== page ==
Thiruvananthapuram | Apollo Tyres and Wildlife Trust of India have entered into a partnership to restore a critical mangrove project in Kerala’s Kannur district.
Apollo Tyres and Wildlife Trust of India announced the partnership to coincide with the International Day for Biodiversity yesterday. The Kannur Kandal project (mangrove conservation) aims at ensuring survival of existing mangroves and increase acreage of such habitats across Kannur, potentially making it a prototype for other coastal districts of Kerala and a model for the rest of the country, a release from the tyre major said.
The actual site for Apollo Tyres WTI’s project will be in Kunhimangalam village in Kannur district, which is one of the largest mangrove villages of Kerala. The project will establish a hub, located in the natural ecosystem, for mangrovebased education, serving as an open air laboratory for research and promoting restoration through community and government participation.
A mangrove nursery and communitybased initiatives to enhance public awareness and reduce threats to mangroves are other aspects of the project. Particular efforts will be made to generate scientific interest about mangroves among the youth, the release said.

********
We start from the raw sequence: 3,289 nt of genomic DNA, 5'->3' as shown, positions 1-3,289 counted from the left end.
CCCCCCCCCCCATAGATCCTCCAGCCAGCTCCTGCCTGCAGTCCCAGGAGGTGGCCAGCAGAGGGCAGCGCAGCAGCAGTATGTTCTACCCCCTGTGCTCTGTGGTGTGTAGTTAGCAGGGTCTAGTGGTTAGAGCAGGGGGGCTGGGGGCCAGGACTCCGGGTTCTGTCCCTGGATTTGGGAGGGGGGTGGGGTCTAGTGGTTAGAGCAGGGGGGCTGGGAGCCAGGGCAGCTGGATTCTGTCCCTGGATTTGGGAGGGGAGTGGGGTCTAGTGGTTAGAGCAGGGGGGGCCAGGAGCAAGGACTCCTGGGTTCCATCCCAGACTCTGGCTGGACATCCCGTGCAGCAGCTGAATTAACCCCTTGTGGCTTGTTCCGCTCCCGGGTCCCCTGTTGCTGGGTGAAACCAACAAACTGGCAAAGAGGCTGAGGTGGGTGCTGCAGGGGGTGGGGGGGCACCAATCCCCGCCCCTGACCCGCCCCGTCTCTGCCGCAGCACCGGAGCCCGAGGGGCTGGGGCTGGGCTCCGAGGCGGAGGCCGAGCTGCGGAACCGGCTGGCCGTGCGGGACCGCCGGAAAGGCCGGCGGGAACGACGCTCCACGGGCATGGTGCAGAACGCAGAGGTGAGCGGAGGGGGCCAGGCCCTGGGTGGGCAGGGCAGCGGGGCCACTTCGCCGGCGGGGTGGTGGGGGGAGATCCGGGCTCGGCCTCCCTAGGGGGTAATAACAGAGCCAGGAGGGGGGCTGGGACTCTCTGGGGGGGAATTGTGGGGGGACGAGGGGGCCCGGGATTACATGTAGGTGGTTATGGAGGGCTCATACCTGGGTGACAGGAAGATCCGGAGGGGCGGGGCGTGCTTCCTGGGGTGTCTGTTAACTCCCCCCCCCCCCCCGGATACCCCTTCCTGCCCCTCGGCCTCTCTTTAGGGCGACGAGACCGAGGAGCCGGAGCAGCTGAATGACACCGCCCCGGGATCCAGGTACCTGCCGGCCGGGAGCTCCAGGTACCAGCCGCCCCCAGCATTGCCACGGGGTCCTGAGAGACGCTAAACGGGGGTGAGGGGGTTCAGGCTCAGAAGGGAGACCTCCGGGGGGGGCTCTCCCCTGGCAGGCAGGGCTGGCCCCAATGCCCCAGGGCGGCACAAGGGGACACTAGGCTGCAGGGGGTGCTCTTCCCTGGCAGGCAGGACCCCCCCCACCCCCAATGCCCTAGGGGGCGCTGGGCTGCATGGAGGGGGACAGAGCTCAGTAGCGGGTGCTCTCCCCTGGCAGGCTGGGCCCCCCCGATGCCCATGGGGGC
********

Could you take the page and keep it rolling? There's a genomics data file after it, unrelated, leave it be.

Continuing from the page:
Mangrove area in Kerala has reduced drastically over the years, with only 1,750 hectares of an estimated historical 70,000 hectares remaining. Conversion into coconut plantations or other agricultural land, aquaculture, unscientific water regulation, population pressures, real estate development, inadequate enforcement of laws etc have all contributed towards mangrove destruction.
Land secured with the support of World Land Trust, an international NGO, will serve as the nodal site for all conservation activities conducted by WTI and Apollo under this project. On the commencement of the mangrove conservation project, Satish Sharma, President, Asia Pacific, Middle East & Africa (APMEA region), Apollo Tyres Ltd said, Biodiversity conservation is an important thrust area within our Environmental Sustainability initiative Habitat Apollo.
The abuse and decline of mangrove forests should be of particular concern to all of us, primarily for the loss of their marvellous biodiversity, but also for their value as a natural buffer against climate change and its attendant adverse effects, said Vivek Menon, WTI’s Executive Director and CEO.
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